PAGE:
“As with virtually all significant steps forward with technological advances, concerns about privacy arise,” said the Commissioner. “System functionality and privacy must both be delivered in unison – a result that can be achieved by incorporating privacy into the design phase of technologies; thus employing Privacy by Design.”
Her well regarded Privacy by Design concept is based on embedding privacy into the design of new technologies and business practices by treating privacy as the default as opposed to a much more expensive afterthought.
“As the Information and Privacy Commissioner of Ontario, my mandate includes raising awareness of privacy-related issues involved in emerging technologies or new programs that may impact one’s privacy,” said Commissioner Cavoukian. “I am pleased to have partnered with Intel and GE Healthcare on producing this white paper regarding the innovative work being done in the area of applying technologies to home health care. The technology currently available, combined with the continuing research and development in this field, provide a compelling vision of the future possibilities and benefits to home health care.”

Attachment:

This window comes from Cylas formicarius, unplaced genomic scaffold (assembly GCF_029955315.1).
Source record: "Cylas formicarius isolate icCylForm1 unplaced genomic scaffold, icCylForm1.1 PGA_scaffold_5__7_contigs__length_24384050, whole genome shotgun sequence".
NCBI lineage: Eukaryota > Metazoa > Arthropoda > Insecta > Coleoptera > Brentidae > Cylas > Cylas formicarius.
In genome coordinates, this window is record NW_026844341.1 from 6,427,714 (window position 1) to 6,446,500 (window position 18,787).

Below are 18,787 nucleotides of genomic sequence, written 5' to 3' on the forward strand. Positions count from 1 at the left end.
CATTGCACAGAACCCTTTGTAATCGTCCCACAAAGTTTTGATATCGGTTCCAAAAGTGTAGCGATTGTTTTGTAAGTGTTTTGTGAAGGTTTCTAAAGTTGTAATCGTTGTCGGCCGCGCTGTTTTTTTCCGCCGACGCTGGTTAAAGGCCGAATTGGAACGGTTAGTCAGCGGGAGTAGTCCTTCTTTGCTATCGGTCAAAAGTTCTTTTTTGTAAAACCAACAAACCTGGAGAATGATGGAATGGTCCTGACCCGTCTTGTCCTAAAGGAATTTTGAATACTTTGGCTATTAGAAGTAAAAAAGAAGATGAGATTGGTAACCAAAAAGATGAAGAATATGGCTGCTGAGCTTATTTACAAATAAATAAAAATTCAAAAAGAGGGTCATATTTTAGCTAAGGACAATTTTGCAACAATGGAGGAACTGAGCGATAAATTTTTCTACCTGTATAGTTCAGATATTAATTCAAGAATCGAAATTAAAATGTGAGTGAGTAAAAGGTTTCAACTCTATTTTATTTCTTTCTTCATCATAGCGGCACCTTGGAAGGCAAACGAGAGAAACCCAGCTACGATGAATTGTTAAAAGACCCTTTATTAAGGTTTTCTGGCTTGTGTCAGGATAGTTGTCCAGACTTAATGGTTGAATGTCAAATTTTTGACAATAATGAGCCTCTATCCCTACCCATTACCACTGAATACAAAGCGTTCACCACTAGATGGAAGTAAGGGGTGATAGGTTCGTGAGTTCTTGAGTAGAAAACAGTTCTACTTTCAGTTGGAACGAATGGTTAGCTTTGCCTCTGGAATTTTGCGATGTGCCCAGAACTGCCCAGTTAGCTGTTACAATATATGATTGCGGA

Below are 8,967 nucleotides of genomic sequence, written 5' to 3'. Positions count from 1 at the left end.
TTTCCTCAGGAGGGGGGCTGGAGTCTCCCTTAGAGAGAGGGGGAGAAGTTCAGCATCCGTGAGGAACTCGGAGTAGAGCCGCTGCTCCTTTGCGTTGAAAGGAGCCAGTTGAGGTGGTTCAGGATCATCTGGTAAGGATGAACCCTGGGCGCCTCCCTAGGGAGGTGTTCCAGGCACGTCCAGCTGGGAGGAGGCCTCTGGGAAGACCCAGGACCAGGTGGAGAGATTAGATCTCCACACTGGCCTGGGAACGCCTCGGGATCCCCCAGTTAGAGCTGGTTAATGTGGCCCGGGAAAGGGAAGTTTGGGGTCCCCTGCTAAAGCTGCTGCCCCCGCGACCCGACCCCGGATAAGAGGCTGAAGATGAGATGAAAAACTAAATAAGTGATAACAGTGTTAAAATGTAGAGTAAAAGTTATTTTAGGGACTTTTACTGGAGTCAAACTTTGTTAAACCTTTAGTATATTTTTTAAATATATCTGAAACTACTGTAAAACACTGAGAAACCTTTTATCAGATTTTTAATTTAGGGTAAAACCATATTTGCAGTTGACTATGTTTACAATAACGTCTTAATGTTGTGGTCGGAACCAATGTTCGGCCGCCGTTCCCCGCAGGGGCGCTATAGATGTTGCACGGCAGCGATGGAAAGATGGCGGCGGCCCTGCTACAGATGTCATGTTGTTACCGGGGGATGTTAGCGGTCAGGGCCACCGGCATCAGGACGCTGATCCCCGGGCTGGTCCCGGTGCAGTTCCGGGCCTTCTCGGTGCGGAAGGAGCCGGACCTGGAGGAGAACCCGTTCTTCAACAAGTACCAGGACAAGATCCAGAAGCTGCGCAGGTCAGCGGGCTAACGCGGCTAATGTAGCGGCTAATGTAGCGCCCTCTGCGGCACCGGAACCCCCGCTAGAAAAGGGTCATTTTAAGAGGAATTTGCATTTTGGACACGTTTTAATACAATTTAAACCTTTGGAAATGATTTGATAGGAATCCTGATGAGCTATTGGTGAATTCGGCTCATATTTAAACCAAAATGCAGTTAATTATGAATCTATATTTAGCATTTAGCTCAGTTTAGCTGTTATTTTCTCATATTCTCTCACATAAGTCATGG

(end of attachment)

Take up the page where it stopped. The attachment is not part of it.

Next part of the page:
Many different types of remote home health care advances are cited in the white paper, including: medication assistance devices, intelligent tracking software, sensor technologies and telehealth systems. The paper also provides practical applications of Privacy by Design.
“GE’s QuietCare(R) system is a prime example of how the principles of Commissioner Cavoukian’s Privacy by Design concept can be incorporated into the design of technologies,” said Agnes Berzsenyi, General Manager of GE Healthcare’s Home Health business. “When you proactively build privacy in at the design stage, you have Privacy by Design. With the growth of the aging population and prevalence of chronic disease, the demand and need for remote home health technologies will continue to increase, along with the sensitivity to individual privacy. We are pleased to have been able to participate in bringing these important privacy and design considerations to light.”
“As remote home health innovation accelerates, it is important for technology developers to know that it can be done in a way to increase the privacy available to individuals,” said David A. Hoffman, Intel’s Director of Security Policy and Global Privacy Officer – and a co-author of the white paper “It has been an honour to be able to work on this Privacy by Design effort with GE and the IPC. Commissioner Cavoukian has demonstrated tremendous leadership in showing how technology can be developed to improve privacy.”
The white paper, Remote Home Health Care Technologies: How to Ensure Privacy? Build It In: Privacy by Design, is available on the Commissioner’s website at: www.ipc.on.ca.
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- ‘Remote technologies’ poised to become key part of home health care: Commissioner Cavoukian (newswire.ca)